She hadn't yet become a TV personality, received thousands of dollars in donations or made her flight plan — and so she hated her name. Amelia Rose Earhart of the second grade decided she would be Amy. She couldn't understand why her parents gave her the name of a famous woman. So she was Amy. Amelia was just too big.
Fast forward 24 years, and the name couldn't be big enough. It has brought her financial sponsorship, an Internet following, and, most of all, the chance to fly a plane around the world. A decade after she took her first flying lesson (and changed her name back to Amelia), the 31-year-old Denver woman embarked on an 18-day, 24,300-nautical-mile trip to retrace the path of her namesake. She landed in Oakland, Calif., on Friday night, becoming the youngest female to circumnavigate the globe in a single-engine plane.
"I am a woman who has charted the course of her life based around another woman's legacy," Earhart said.
For most, the name our parents chose is the name that we carry. We make it our own by deciding who we are. Unless of course, the world has decided for you. The blessing or burden of living with a famous name goes beyond the awkwardness of introducing oneself ("Yes, it is real," "No, we're not related") and can affect the course of a day, an opportunity or, in Earhart's case, a life.
Take it from Abraham Lincoln, a man from Lake Stevens, Wash. Dedicated to the honest reputation of his namesake, Abraham Lincoln told police his legal name when caught jaywalking at 16. With no driver's license to show, the young Lincoln was arrested under the assumption that he would not reveal his real name.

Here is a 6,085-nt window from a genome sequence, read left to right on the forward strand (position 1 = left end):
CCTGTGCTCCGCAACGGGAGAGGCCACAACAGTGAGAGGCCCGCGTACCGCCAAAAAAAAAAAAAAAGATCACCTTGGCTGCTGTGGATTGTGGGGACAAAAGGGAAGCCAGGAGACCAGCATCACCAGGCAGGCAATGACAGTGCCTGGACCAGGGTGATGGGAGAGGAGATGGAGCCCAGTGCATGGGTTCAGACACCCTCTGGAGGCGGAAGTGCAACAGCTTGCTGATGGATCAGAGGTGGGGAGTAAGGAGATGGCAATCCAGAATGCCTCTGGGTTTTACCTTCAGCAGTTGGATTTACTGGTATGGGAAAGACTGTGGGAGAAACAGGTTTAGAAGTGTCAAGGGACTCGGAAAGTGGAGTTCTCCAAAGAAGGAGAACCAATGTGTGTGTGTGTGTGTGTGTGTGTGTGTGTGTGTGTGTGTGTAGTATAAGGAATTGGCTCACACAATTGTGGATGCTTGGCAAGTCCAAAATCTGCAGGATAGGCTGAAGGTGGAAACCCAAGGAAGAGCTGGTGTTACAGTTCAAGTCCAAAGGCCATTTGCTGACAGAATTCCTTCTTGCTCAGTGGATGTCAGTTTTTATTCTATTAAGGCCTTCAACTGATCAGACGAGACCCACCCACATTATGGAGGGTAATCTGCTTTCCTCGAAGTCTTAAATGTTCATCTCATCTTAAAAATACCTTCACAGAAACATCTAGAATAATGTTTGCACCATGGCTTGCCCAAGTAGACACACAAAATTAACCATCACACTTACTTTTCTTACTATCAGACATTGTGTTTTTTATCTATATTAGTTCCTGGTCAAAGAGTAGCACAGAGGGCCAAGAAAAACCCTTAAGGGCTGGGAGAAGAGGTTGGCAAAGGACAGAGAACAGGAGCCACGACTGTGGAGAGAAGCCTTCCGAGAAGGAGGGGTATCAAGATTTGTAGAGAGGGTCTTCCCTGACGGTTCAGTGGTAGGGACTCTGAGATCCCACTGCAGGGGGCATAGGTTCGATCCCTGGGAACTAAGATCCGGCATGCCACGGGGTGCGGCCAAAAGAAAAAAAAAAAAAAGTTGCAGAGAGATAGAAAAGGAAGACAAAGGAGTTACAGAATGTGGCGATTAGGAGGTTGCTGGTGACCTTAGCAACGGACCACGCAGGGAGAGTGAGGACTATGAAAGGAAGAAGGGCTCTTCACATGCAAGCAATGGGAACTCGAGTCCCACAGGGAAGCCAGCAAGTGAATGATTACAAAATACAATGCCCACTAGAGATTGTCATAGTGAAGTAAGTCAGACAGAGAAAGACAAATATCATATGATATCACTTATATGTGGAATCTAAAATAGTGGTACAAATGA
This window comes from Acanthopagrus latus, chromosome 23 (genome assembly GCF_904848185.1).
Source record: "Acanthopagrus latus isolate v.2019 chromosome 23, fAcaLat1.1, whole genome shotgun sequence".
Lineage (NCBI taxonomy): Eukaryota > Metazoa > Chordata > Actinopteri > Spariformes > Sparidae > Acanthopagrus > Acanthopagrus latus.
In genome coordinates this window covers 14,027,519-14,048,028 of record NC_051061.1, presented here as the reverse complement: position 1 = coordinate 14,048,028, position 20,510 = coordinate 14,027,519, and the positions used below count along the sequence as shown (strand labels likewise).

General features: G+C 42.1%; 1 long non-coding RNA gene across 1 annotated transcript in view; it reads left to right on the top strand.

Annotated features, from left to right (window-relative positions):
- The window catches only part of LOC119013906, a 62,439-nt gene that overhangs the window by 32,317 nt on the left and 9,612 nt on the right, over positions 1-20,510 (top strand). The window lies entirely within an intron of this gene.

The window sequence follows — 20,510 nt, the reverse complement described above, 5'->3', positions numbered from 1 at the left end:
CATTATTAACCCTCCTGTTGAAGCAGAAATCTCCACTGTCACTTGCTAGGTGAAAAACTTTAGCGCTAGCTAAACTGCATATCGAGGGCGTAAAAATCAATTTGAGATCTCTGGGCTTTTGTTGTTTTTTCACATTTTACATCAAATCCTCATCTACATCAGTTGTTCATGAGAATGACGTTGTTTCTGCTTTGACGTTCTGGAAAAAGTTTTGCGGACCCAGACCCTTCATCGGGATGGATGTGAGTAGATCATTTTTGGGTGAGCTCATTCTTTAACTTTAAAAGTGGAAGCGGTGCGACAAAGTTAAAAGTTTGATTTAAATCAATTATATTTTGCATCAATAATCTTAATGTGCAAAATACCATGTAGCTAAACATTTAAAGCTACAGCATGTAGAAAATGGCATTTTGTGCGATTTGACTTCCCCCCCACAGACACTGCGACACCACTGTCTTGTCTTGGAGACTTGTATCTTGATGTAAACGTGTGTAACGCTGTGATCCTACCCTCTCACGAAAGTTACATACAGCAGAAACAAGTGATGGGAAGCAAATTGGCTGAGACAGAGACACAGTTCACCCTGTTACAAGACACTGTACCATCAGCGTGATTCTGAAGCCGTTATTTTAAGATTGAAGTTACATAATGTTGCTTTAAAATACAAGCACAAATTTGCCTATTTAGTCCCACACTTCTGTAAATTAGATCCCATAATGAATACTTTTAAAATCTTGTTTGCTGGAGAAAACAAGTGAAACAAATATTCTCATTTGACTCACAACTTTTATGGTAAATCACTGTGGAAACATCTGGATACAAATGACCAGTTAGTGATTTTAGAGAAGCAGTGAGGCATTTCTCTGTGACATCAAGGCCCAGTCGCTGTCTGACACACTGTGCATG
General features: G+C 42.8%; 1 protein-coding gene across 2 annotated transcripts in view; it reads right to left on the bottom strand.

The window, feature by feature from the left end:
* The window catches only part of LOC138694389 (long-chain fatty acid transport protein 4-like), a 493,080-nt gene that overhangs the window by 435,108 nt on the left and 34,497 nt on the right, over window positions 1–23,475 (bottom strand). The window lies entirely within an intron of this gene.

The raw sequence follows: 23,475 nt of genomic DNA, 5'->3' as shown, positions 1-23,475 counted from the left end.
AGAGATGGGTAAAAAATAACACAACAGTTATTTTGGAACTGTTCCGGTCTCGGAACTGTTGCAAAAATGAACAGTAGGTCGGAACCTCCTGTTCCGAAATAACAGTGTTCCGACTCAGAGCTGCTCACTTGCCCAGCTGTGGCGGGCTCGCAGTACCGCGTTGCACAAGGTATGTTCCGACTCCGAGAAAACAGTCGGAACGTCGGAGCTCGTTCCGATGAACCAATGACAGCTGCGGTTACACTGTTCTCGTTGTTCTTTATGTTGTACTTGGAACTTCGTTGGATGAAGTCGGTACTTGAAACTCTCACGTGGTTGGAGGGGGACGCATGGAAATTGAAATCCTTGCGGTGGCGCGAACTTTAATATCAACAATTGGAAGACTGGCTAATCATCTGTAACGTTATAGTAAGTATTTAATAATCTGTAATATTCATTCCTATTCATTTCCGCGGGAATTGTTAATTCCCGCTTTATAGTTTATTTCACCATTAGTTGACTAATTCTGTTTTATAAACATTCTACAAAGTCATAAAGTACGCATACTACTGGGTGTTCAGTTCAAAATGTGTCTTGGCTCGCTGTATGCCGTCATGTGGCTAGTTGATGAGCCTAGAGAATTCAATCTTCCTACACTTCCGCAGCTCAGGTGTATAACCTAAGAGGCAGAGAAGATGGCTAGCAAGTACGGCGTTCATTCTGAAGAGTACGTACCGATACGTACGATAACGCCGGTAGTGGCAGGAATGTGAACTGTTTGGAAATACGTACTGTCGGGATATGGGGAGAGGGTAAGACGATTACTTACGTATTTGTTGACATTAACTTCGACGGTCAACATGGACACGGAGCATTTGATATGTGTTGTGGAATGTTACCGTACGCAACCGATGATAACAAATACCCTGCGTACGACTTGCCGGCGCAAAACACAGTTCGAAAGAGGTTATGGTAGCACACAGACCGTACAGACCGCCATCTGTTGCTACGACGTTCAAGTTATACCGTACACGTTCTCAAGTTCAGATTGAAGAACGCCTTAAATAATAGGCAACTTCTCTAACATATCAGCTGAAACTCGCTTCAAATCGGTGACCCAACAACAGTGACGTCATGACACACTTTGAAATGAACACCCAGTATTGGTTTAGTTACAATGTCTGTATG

Years later, his fate flipped. Abraham Lincoln was caught attempting to steal a "Lincoln Rock Company" sign in Lincoln, Calif. (honest, he promises). The cops let him off when they saw the irony of the situation.
Casey Anthony is a mother of six children in Tazewell, Tenn. Every time she makes a restaurant reservation, she makes a point to say she's not that Casey Anthony. It's highly inconvenient to be named Casey Anthony when you're trying to become a school teacher.
Justin Bieber is a teen in Fairview, Mont. He is a basketball player, aspiring car designer and sugar beet farmer. He does not like the other Justin Bieber's music, and he is not at liberty to disclose how his name assists him with talking to girls because his mom was listening to his phone call with the Post.
For Amelia Rose Earhart, the journey of having a well-known name came full circle when she flew over Howland Island, the spot the first Amelia never made it to in 1937. "It was such a big risk for her to take," Earhart said. "To see how tiny that island was, I have a whole new respect for that woman."
Earhart plans to continue honoring her namesake with a scholarship fund for teenage girls interested in aviation.